Buried somewhere deep within The Finest Hours is a rousing adventure waiting to get out. Unfortunately, this exciting true story of courage and honor is rendered in the most unexciting fashion possible. Director Craig Gillespie does an admirable job staging his oceanic rescue saga and he gets some nice performances from his actors, but the clunky script keeps this family-friendly film dry-docked in boredom.
Much like its main character, Bernie Webber (Chris Pine), The Finest Hours is slow, but sweet. Bernie is a socially-awkward Coast Guard pilot who always plays by the book. When he and his steady girl, Miriam (Holliday Grainger), plan to get married, Bernie sticks to the long-outdated “regulation” of asking his boss (Eric Bana) for permission. Hey, it’s 1952 and that’s what good guys do in 1952. And Bernie is a really, REALLY good guy.
Meanwhile, off the coast of Cape Cod, a blizzard is brewing. Two oil tankers are ripped in half, scrambling rescue personnel all along the East Coast. The crew aboard the Pendleton has the good fortune of a whip-smart engineer named Sybert (Casey Affleck), who quickly surmises that running their derelict ship aground will buy them some precious time. Bernie and his crackerjack crew race to their rescue in a boat the size of a bathtub toy that looks to be made of matchsticks. Even more troubling is Bernie’s suggested incompetence as a pilot. Put simply, the odds are long that anyone is coming back alive.
In case the peril isn’t completely clear, the filmmakers are kind enough to remind us of the odds every few minutes. We’re warned about the terrifying specter of “the bar” lurking just offshore, where the incoming tide crashes against hidden sandbars. “It’s a suicide mission!” a character solemnly pronounces as Bernie plunges headlong into the driving storm. A whole host of threats and consequences are levied against our battered heroes. Strange, then, how the entire affair feels so uneventful and devoid of tension.
There’s nothing particularly egregious about The Finest Hours, but it has no earthly idea how to produce any of the drama it promises. The script, based on the novel by Casey Sherman and Michael J. Tougias, is overly timid about its subject matter, perhaps trying to keep this salty tale from being too salty for the kids. These are the purest sailors you’ve ever heard, with nary a curse word or hint of bowlegged women. Your mother could kiss these sailors right on the mouth and still respect herself in the morning. This is a sanitized affair that scrubs every bit of tension right off the poop deck.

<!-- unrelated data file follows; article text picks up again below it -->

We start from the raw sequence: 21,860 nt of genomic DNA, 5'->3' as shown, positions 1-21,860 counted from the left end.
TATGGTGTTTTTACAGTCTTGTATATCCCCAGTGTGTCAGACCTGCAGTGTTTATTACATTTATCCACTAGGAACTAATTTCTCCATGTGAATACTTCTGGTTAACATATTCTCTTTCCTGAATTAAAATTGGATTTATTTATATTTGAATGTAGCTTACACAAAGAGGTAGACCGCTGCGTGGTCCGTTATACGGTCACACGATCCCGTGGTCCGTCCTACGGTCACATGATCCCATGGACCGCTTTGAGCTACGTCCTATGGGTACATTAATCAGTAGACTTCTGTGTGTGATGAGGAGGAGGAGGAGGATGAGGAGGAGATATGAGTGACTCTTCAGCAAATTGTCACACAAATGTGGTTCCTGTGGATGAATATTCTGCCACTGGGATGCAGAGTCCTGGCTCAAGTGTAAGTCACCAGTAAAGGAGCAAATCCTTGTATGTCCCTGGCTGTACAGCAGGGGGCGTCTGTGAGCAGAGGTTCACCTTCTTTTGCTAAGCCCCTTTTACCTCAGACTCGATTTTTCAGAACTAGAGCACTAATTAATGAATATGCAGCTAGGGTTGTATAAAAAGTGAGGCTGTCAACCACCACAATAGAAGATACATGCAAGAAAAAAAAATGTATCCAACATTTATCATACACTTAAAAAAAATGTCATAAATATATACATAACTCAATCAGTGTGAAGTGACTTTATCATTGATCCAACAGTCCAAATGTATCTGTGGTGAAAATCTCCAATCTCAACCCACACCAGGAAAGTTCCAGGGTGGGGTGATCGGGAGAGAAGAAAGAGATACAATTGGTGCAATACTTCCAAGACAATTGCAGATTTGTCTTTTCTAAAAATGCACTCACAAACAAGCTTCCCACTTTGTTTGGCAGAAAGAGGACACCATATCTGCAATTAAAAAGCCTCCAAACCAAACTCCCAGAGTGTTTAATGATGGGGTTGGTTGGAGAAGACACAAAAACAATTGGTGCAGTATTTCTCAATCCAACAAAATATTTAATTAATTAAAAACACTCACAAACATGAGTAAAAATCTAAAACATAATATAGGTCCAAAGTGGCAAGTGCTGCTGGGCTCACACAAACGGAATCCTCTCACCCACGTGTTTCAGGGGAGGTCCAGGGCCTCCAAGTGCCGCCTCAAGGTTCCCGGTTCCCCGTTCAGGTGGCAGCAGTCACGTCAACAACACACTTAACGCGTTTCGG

You can literally feel the strain of director Gillespie and his screenwriters, Silver, Tamasy, and Johnson, as they angle to keep their story accessible. This necessitates the indulgence of Miriam’s story which is, to put it diplomatically, bereft of entertainment value. She clamors around the Coast Guard base, demanding that her husband be ordered back to shore. When those demands are completely (and not surprisingly) ignored, she proceeds to drive her car into a snowbank, necessitating her rescue and delivery right back to the base. This all takes place, mind you, at the same time Bernie is navigating ‘the bar’ and Sybert is trying to save a tanker that has been ripped asunder. Each cut away to Miriam’s pointless story dissipates the ocean-bound drama. The timing and rhythm of these disruptive cutaways are so predictable, in fact, that it becomes unintentionally hilarious. Hardly the response the filmmakers were seeking for such a reverent story.
The action scenes, though familiar to anyone who’s seen a shipwreck movie, are capably shot, with a good mix of practical and special effects. You can almost feel the actors shivering in the cold water, which lends a measure of authenticity to an otherwise unconvincing production. Mostly, people just run around, screaming about what dire fate awaits them if such and such happens. Once you understand that such and such will never actually happen, the chaotic action becomes so much white noise.
The performances are solid, particularly from Casey Affleck. No actor today gets more mileage from his eyes than Affleck, who can switch between consternation and determination with a single blink. Pine does alright, though his captain has a pronounced Gump quality that feels like a poor acting choice for this material. You never for a moment believe that Pine’s captain is capable of such inspired seamanship, which renders his accomplishment a combination of foolhardiness and blind luck.
The Finest Hours might be a safe introduction for younger viewers into the world of action dramas, but everyone else will be bored to tears. Its attempts to inspire are heavy-handed (and done no favors by Carter Burwell’s overbearing score), and its themes about love and devotion are clumsily shoehorned into the action. There are two stories battling for the soul of this movie, and neither one of them warrants salvation. Those interested in experiencing the exhilarating rescue of the Pendleton should, instead, check out Sherman and Tougias’ source novel. Otherwise, The Finest Hours is a lackluster dive into the shallow end of the pool.